“She, like many others I would hear in the years that followed, brought me to tears as she related what a poor mother and grand- mother she had been because of her own experiences at Residen- tial Schools, and she apologized to these children and grandchil- dren as she spoke; one of whom stood beside the Survivor with her arm around her.
“The impact of the Residential Schools, which many these days
are starting to call residential in- stitutions, rather than ‘schools,’ on families and communities for generations was so palpable then and at other times along the way that it can’t help but motivate me to act,” she said.
Lori noted the Residential School story begins in the 1600s in New France, when Indigenous children would board at Jesuit schools. In the 1830s, what we know now as Residential Schools began to open, and in 1886, a federal report noted the aim of the schools was to “transform from the natural condition to that of civilization.”
In her presentation, she pointed out, for example, that children from Sarnia would be sent to a school near Sault Ste. Marie, as “ was recognized kids needed to be away from their parents to learn English or French and Euro- centric traditions.”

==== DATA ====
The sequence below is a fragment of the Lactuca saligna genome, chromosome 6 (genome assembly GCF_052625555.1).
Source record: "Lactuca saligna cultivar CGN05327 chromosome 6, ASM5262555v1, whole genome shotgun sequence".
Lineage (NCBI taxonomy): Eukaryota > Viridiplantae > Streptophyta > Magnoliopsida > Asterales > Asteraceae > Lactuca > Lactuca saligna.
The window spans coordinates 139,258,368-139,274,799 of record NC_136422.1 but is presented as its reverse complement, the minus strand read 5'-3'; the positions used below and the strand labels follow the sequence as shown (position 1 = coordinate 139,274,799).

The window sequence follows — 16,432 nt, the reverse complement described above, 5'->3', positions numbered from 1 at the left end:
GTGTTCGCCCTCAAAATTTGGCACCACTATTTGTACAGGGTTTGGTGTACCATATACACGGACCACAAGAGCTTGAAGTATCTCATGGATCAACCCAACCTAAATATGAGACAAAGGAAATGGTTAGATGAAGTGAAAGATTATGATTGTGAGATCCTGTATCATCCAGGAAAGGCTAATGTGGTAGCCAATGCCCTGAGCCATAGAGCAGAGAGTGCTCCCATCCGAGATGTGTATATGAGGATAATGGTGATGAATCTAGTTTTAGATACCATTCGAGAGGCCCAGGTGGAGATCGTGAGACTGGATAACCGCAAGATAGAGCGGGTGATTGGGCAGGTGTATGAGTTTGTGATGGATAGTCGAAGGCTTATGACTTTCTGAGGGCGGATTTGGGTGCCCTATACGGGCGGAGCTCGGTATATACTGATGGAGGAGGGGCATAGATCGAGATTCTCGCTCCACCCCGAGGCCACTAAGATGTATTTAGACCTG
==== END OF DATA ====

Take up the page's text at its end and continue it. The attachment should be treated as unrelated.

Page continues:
Imagine the communities with- out children and what it would feel like. Imagine the worries and pain of missing your children, some of whom never would return and those who did were traumatized, she said at St. Andrew’s Barrie.
She suggested that any one of us can learn more by reading books by Indigenous authors, joining in with local friendship centres or nearby First Nations
Mary Helen Garvin and Lori Ransom.
events or by learning more in the Indigenous Canada course, like that offered by the University of Alberta, online and free of charge.
“The faith of these Survivors that by going on record they could somehow make things better for their children and grandchildren and communities inspires my own faith. I noted several times how these Survivors were not naïve in this hope; they spoke about past inquiries and commissions and reports about Indigenous people and how little had been done to implement recommendations, yet they carried on with a hope that it was critically important to share their stories and advocate for change,” said Lori.